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Camper, 101, Has a Million Miles Under His Belt

TIMES STAFF WRITER

It was hard to tell whether the people gathered around John Henry Wine were more impressed with the fact that he has driven nearly a million miles in a recreational vehicle or that he has managed to live 101 years and can still climb up a hill.

No matter. The RVers, in matching Lazy Daze Caravan Club jackets, plopped an orange Lazy Daze cap on John Henry Wine’s head last week and proclaimed him several things, including Honorary Senior Wagon Master, RV Enthusiast of the Century and the Oldest Active Member of the Good Sam recreational vehicle club.

“Everybody’s taking pictures!” was about all John Henry Wine had to say as he sat in the main showroom of the Long Beach Convention Center and ascended into recreational immortality.

Talk about happy campers. Hundreds of RV fanatics, lost in a sea of late-model Road Rangers and Winnebagos, paid homage to a man who avoided three dates with death to become the Dalai Lama of RVers--even if the state did revoke his driver’s license at the age of 99.

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In addition to his 15 minutes of fame and a promise that his picture will be on the cover of the June issue of an RV magazine, Wine took home three engraved plaques, a check for $200 to repaint his Lazy Daze RV, his new hat, a purple Good Sam jacket and a caramel-colored Lazy Daze Caravaners jacket.

He also got a lifetime pass to the Western RV show, but says he is not interested in buying any newfangled trailers with microwave ovens and forced-air furnaces.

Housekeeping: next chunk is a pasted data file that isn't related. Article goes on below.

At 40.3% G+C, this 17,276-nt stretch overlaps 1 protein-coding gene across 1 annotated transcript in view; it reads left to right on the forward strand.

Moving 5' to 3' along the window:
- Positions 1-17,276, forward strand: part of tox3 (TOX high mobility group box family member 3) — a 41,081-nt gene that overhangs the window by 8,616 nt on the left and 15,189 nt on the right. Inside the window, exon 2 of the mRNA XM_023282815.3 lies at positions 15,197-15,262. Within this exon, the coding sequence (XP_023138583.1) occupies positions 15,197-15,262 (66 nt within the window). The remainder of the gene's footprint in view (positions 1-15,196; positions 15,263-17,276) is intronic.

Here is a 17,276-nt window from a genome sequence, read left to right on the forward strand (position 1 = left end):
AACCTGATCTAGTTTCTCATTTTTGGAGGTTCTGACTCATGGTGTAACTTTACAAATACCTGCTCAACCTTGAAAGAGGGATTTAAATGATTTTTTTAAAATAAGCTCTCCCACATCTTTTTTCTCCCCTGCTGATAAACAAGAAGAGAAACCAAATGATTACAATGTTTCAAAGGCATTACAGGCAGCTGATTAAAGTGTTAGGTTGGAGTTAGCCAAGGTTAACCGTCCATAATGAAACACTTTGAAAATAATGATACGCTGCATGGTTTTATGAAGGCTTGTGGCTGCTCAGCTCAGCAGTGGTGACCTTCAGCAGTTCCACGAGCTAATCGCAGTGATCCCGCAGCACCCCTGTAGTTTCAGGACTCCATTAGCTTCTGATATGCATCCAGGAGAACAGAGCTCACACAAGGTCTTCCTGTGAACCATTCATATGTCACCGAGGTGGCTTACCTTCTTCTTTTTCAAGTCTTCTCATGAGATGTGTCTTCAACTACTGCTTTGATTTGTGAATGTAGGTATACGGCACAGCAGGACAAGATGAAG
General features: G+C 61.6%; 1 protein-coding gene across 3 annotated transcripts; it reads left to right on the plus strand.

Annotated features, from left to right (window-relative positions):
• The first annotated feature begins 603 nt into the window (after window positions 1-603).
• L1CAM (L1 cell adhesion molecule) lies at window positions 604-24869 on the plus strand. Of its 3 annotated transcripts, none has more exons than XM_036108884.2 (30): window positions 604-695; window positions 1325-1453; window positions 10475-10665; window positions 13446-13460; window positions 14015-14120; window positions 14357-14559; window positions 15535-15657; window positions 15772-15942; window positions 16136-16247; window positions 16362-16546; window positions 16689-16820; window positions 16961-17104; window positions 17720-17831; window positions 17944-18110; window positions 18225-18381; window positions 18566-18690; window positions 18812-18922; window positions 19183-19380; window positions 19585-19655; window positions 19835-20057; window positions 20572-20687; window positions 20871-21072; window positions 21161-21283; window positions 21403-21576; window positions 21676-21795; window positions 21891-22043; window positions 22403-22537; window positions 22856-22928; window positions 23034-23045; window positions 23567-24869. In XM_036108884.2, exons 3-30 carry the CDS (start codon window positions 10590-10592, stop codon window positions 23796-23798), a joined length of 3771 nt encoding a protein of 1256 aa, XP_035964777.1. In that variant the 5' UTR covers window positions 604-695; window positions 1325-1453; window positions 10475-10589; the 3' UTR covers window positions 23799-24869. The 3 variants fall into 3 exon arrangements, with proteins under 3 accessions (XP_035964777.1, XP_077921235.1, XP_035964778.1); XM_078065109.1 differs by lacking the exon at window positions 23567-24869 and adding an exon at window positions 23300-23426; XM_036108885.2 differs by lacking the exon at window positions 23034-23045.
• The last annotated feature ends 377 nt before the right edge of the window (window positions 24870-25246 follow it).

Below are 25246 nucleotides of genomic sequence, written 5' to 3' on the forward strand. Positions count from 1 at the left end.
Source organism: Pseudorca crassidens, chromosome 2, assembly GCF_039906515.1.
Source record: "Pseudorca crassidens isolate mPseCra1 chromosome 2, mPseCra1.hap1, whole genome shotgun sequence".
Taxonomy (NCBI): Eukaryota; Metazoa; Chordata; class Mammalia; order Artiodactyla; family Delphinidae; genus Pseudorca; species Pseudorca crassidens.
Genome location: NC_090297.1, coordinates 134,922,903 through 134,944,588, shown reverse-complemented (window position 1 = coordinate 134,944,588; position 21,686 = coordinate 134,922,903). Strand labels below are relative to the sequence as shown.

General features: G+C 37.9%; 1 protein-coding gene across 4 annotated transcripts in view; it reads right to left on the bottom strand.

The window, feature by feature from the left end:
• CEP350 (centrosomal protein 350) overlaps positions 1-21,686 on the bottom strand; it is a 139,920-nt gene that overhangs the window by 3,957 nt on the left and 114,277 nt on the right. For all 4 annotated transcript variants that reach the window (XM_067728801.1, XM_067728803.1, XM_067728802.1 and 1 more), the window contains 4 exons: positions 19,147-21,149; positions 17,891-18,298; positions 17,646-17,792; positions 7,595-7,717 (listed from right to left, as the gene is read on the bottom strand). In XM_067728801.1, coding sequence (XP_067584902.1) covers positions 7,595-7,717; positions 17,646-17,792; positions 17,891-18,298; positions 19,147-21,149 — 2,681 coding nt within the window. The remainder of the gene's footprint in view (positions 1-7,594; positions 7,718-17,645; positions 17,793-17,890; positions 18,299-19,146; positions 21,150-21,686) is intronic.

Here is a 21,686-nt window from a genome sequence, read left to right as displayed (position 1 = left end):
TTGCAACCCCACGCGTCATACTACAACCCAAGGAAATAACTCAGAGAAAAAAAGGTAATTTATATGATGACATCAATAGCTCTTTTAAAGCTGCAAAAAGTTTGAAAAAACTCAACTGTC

Born Jan. 4, 1889, in a log cabin that his father built in Blountville, Tenn., Wine came down with typhoid fever at the age of 16. Everybody thought he was dead. They covered him up with a sheet and called the undertaker.

“Then one of my uncles came and said, ‘I believe that boy is still alive,’ ” Wine said. “So they called the undertaker and told him not to come, which I was glad about.”

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A couple of years after that he enlisted as a World War I cavalry groomer. A horse fell on his foot. He went to the hospital and the rest of his unit went overseas, where its members were massacred in the battle of the Argonne Forest.

“Wiped out to a man,” said Clark Terrill, Wine’s camping friend and a “Golden Caravaner” in his own right. “We say he’s living on borrowed time. I think he’s got some cat blood in him.”

Wine, known to his friends as Jack, took a job driving a water wagon in Tampico, Mexico, in 1923, where he says he ran into Pancho Villa, who was hanging Americans in a square.

“There we was, in pretty bad shape,” Wine said.

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He was rescued by the Army and ultimately settled in 1927 in Nuevo, a little town near Riverside, where he painted houses for a living and still resides today.

He bought a Shasta 16-foot trailer in 1948 and camped with his first wife until she died. In 1968, at the age of 79, he married a widow named Ruth, whom he had known and played cards with since 1927.

Ruth brought to the marriage an El Dorado slip-on camper (cab over truck). They bought their first Lazy Daze RV in 1970 and their second in 1976, which he still has today and drove until he failed the Department of Motor Vehicles’ eye test two years ago.

Now Ruth does all the driving. She’s only 84.

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All told, he has hit 49 states and gone a million miles. (You can’t go to Hawaii in an RV so he flew there.)

Today, they stay within 100 miles of home and try not to go to elevations higher than 4,000 feet. Otherwise, they camp just the way they always have, about twice a month with a white toy poodle that sleeps wherever she wants.


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